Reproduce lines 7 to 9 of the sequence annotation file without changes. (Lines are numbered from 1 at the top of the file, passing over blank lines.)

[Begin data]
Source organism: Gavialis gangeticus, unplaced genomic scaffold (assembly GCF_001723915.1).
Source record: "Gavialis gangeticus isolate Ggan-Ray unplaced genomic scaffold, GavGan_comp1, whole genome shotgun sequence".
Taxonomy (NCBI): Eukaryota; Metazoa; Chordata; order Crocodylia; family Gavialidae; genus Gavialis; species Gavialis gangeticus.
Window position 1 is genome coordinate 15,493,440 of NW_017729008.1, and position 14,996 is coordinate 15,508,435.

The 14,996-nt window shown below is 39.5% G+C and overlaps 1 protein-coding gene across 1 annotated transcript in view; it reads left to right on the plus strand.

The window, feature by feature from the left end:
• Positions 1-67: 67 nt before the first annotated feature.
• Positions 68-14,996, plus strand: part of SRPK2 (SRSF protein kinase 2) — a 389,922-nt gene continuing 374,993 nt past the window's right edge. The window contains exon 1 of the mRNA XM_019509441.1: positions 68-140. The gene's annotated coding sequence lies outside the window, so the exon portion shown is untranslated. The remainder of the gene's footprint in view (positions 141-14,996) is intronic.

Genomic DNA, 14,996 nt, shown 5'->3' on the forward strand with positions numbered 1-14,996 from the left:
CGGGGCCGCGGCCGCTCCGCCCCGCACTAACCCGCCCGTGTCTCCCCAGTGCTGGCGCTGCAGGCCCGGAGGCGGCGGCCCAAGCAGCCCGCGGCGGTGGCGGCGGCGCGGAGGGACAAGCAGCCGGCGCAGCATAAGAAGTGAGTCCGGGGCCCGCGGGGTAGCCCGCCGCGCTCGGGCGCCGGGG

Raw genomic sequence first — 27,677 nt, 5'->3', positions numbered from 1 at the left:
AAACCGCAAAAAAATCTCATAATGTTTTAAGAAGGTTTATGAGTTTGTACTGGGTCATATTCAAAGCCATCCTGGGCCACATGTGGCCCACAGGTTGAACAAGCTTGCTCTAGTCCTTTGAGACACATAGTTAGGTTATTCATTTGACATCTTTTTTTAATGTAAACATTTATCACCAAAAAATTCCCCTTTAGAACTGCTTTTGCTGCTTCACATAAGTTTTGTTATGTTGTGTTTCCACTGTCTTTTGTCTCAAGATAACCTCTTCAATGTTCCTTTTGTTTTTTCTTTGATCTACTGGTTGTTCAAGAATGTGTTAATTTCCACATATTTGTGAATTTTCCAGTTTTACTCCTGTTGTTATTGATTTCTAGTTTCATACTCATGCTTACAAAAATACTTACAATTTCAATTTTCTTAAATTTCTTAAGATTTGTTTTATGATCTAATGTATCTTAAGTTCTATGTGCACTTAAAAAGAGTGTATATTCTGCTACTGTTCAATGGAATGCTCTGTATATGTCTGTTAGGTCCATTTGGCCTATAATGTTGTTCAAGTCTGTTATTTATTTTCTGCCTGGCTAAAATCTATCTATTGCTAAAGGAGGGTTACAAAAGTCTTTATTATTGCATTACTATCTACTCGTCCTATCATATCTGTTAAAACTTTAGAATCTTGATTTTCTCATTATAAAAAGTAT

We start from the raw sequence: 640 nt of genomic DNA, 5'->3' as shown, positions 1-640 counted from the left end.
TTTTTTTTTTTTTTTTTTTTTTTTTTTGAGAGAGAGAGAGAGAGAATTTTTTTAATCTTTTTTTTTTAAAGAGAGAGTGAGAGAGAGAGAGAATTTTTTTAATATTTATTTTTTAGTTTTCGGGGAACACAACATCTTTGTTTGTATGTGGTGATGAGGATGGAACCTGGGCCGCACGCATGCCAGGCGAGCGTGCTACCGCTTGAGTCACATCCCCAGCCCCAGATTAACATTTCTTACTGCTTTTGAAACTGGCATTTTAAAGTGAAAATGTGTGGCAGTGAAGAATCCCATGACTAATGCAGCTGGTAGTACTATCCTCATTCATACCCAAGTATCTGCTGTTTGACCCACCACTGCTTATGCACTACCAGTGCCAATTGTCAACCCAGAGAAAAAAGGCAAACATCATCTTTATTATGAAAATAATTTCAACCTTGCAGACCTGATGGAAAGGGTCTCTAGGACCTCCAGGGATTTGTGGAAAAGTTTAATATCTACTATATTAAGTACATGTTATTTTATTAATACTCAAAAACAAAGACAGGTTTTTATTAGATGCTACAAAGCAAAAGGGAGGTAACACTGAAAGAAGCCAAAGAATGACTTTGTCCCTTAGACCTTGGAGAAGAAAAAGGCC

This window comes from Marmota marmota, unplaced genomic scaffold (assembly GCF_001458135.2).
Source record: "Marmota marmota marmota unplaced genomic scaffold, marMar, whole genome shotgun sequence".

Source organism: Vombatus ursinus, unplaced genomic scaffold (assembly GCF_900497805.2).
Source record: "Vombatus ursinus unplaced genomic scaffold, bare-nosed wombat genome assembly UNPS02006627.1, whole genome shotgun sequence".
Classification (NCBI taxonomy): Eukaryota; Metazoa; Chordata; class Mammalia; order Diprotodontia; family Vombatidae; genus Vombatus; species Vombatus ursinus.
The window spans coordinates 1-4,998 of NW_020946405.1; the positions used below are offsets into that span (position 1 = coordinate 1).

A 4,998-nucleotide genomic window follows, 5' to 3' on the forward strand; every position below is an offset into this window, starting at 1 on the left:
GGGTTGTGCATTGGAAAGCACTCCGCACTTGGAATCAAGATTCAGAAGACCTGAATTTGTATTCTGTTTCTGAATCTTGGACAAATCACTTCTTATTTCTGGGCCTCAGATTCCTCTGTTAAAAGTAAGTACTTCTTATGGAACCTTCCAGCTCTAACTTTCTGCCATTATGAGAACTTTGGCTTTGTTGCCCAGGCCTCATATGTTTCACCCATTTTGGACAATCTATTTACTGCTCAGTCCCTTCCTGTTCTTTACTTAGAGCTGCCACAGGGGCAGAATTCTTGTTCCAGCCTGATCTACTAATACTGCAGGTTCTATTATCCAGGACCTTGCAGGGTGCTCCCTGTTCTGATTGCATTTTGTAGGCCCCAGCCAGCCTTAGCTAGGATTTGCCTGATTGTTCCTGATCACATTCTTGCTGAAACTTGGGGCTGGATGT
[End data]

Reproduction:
• Positions 1-67: 67 nt before the first annotated feature.
• Positions 68-14,996, plus strand: part of SRPK2 (SRSF protein kinase 2) — a 389,922-nt gene continuing 374,993 nt past the window's right edge. The window contains exon 1 of the mRNA XM_019509441.1: positions 68-140. The gene's annotated coding sequence lies outside the window, so the exon portion shown is untranslated. The remainder of the gene's footprint in view (positions 141-14,996) is intronic.

Genomic DNA, 14,996 nt, shown 5'->3' on the forward strand with positions numbered 1-14,996 from the left: